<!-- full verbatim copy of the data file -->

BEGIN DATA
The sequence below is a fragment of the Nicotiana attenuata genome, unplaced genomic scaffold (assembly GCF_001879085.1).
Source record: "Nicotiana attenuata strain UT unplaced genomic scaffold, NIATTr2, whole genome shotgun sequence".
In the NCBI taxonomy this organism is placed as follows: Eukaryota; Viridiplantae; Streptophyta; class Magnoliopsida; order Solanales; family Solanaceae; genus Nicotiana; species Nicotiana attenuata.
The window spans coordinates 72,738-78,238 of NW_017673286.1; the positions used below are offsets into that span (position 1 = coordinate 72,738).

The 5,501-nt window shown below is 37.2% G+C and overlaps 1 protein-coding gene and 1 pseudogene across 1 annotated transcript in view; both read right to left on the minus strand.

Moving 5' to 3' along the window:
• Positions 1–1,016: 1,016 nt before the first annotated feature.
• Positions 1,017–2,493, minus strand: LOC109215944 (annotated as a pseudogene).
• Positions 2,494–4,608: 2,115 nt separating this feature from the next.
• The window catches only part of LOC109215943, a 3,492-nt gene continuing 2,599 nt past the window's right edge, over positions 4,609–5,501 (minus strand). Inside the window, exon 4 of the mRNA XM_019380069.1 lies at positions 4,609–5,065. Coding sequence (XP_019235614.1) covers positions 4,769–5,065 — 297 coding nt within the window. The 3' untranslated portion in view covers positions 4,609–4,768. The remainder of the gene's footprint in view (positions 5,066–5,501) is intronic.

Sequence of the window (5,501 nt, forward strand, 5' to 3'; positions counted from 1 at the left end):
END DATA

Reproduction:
The sequence below is a fragment of the Nicotiana attenuata genome, unplaced genomic scaffold (assembly GCF_001879085.1).
Source record: "Nicotiana attenuata strain UT unplaced genomic scaffold, NIATTr2, whole genome shotgun sequence".
In the NCBI taxonomy this organism is placed as follows: Eukaryota; Viridiplantae; Streptophyta; class Magnoliopsida; order Solanales; family Solanaceae; genus Nicotiana; species Nicotiana attenuata.
The window spans coordinates 72,738-78,238 of NW_017673286.1; the positions used below are offsets into that span (position 1 = coordinate 72,738).

The 5,501-nt window shown below is 37.2% G+C and overlaps 1 protein-coding gene and 1 pseudogene across 1 annotated transcript in view; both read right to left on the minus strand.

Moving 5' to 3' along the window:
• Positions 1–1,016: 1,016 nt before the first annotated feature.
• Positions 1,017–2,493, minus strand: LOC109215944 (annotated as a pseudogene).
• Positions 2,494–4,608: 2,115 nt separating this feature from the next.
• The window catches only part of LOC109215943, a 3,492-nt gene continuing 2,599 nt past the window's right edge, over positions 4,609–5,501 (minus strand). Inside the window, exon 4 of the mRNA XM_019380069.1 lies at positions 4,609–5,065. Coding sequence (XP_019235614.1) covers positions 4,769–5,065 — 297 coding nt within the window. The 3' untranslated portion in view covers positions 4,609–4,768. The remainder of the gene's footprint in view (positions 5,066–5,501) is intronic.

Sequence of the window (5,501 nt, forward strand, 5' to 3'; positions counted from 1 at the left end):